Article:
After a few years of working for the United Nations, mostly in the South Pacific in places such as Fiji and Vanuatu, Suckale attended Harvard University's Kennedy School of Government, where she received a Master of Public Administration. The decision was driven in part by a desire to better utilize her scientific skillset for humanitarian work. "I felt like I enjoyed my work for the United Nations, but I didn't think it was a good use of my skills and interests. I studied physics because I felt like it opened up a whole new horizon about how to think about the world and all these different complex systems. But in the UN, I couldn't make that count, or turn it into anything real. To me, that was the whole point," she said. "So I went to the Kennedy School because I felt like I need to understand why that was."

"I think the Earth sciences just have way cooler problems than anything I've personally encountered in classical physics. It's tangible, it's real, it's important, it's fascinating, it's dramatic, and it’s colorful."

A place for science in humanitarian work

Suckale said her graduate school experience reaffirmed her belief that there was a place for science in humanitarian aid, and it taught her to better identify those problems where her scientific perspective was particularly valuable. She cited one recent example: "After the 2011 Tohoku tsunami, a friend who was working with a Japanese coastal community that had been hit really badly because the waves disintegrated their seawall called me. They were debating whether they wanted to rebuild the wall or grow a coastal forest that could serve as a 'bio-shield' against the waves," Suckale said.

Bio-shields have been promoted as a solution to everything from tsunamis to storm surges in many places around the world, but the more Suckale looked into it, the more she realized that there were still many unknowns about the approach. "We know very little about how vegetation changes affect a tsunami wave. Does it change the wave height? Or its flow speed? Does it dissipate the wave's energy? We didn't know any of that. But those are science questions. That's in our ballpark and nobody else's," she said.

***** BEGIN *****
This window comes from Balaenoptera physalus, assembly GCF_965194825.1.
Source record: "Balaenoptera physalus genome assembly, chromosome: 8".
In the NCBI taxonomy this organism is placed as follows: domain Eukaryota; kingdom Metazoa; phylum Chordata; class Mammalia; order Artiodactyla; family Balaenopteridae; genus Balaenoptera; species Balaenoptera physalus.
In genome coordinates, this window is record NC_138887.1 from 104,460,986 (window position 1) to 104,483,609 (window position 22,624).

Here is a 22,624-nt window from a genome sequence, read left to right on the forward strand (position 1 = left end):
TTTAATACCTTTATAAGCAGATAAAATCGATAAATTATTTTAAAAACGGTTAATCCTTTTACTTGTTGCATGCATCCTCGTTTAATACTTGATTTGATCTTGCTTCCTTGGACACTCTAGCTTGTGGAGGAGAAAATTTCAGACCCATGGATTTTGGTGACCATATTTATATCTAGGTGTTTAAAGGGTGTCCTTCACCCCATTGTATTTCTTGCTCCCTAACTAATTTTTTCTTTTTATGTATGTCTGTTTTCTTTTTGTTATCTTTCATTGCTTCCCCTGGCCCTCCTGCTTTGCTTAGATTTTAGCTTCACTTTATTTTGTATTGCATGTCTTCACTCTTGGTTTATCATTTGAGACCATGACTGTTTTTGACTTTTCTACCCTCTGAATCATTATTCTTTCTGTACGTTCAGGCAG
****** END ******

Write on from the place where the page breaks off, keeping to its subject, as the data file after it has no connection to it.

Tsunami hitting Natori City, Japan, March 11, 2011. Credit: Reuters/Kyoto

Suckale said it was her love of science that ultimately led to her return to academia. "I realized that if you’re part of the UN, you will always be primarily a politician. That's just the nature of the organization. I'm not a politician. Deep down I'm a physicist," she said.

By that time, she had also developed a strong interest in the Earth Sciences because of her work on hazards mitigation for the UN. "After that, I was hooked on the Earth sciences big time. I think the Earth sciences just have way cooler problems than anything I've personally encountered in classical physics. It's tangible, it's real, it's important, it's fascinating, it's dramatic, and it’s colorful," she said.

This realization led her to pursue a PhD in geophysics at MIT. Suckale said she chose to come to the Stanford School of Earth Sciences upon completion of her degree in part because she felt genuinely welcomed here. "I felt like the School was really excited to have me. I felt that Stanford liked my math-y side as well as my geo side,” Suckale said, “and that was exciting.”

Suckale was also impressed by the university’s commitment to computing. The School of Earth Sciences has long supported a Center for Computational Earth and Environmental Sciences (CEES) and the university recently invested in a campus-wide Stanford Research Computing Center (SRCC). "I love the fact that there's hard-core computing here, because I think the answers to many of the problems we're addressing lies in computing," she said. "Stanford shines in that area pretty much like no other."

Suckale said she is eager to apply those computing resources to tackling the complex and to her, captivating, physics equations found in the geosciences–including her favorite term in her favorite equation. "I love the applied side of geoscience research, but even if that weren’t true, I would still want to work in this field because the physics is just beautiful, way more so to me than quantum field theory ever was," she said.

"The beauty of equations like the Navier-Stokes equation is that it's simple. It's so simple that you can't argue with it. It has to be true."

Ker Than is associate director of communications for the School of Earth Sciences.